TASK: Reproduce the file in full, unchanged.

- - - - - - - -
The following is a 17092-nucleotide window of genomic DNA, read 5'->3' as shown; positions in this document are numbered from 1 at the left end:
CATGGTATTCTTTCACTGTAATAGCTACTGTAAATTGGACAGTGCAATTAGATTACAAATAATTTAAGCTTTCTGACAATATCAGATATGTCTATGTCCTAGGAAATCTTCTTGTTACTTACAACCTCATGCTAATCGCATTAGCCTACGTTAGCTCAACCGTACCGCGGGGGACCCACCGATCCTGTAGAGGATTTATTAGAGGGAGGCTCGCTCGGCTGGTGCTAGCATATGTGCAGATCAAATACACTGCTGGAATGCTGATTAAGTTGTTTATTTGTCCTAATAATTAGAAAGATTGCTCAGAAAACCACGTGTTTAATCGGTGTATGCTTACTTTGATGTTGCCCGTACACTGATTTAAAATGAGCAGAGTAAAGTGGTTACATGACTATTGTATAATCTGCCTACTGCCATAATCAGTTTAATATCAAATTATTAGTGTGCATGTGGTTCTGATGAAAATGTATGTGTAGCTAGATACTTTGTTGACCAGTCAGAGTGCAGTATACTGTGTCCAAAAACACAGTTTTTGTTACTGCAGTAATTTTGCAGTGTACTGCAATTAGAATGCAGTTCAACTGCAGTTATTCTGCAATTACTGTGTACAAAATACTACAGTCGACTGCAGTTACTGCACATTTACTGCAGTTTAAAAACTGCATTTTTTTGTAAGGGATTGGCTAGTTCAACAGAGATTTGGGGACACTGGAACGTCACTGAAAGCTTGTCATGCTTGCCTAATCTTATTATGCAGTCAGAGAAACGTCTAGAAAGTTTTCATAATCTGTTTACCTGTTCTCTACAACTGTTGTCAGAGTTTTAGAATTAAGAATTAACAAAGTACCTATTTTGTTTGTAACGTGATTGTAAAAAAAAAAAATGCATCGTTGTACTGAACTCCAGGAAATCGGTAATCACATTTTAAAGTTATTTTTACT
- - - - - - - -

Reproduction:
The following is a 17092-nucleotide window of genomic DNA, read 5'->3' as shown; positions in this document are numbered from 1 at the left end:
CATGGTATTCTTTCACTGTAATAGCTACTGTAAATTGGACAGTGCAATTAGATTACAAATAATTTAAGCTTTCTGACAATATCAGATATGTCTATGTCCTAGGAAATCTTCTTGTTACTTACAACCTCATGCTAATCGCATTAGCCTACGTTAGCTCAACCGTACCGCGGGGGACCCACCGATCCTGTAGAGGATTTATTAGAGGGAGGCTCGCTCGGCTGGTGCTAGCATATGTGCAGATCAAATACACTGCTGGAATGCTGATTAAGTTGTTTATTTGTCCTAATAATTAGAAAGATTGCTCAGAAAACCACGTGTTTAATCGGTGTATGCTTACTTTGATGTTGCCCGTACACTGATTTAAAATGAGCAGAGTAAAGTGGTTACATGACTATTGTATAATCTGCCTACTGCCATAATCAGTTTAATATCAAATTATTAGTGTGCATGTGGTTCTGATGAAAATGTATGTGTAGCTAGATACTTTGTTGACCAGTCAGAGTGCAGTATACTGTGTCCAAAAACACAGTTTTTGTTACTGCAGTAATTTTGCAGTGTACTGCAATTAGAATGCAGTTCAACTGCAGTTATTCTGCAATTACTGTGTACAAAATACTACAGTCGACTGCAGTTACTGCACATTTACTGCAGTTTAAAAACTGCATTTTTTTGTAAGGGATTGGCTAGTTCAACAGAGATTTGGGGACACTGGAACGTCACTGAAAGCTTGTCATGCTTGCCTAATCTTATTATGCAGTCAGAGAAACGTCTAGAAAGTTTTCATAATCTGTTTACCTGTTCTCTACAACTGTTGTCAGAGTTTTAGAATTAAGAATTAACAAAGTACCTATTTTGTTTGTAACGTGATTGTAAAAAAAAAAAATGCATCGTTGTACTGAACTCCAGGAAATCGGTAATCACATTTTAAAGTTATTTTTACT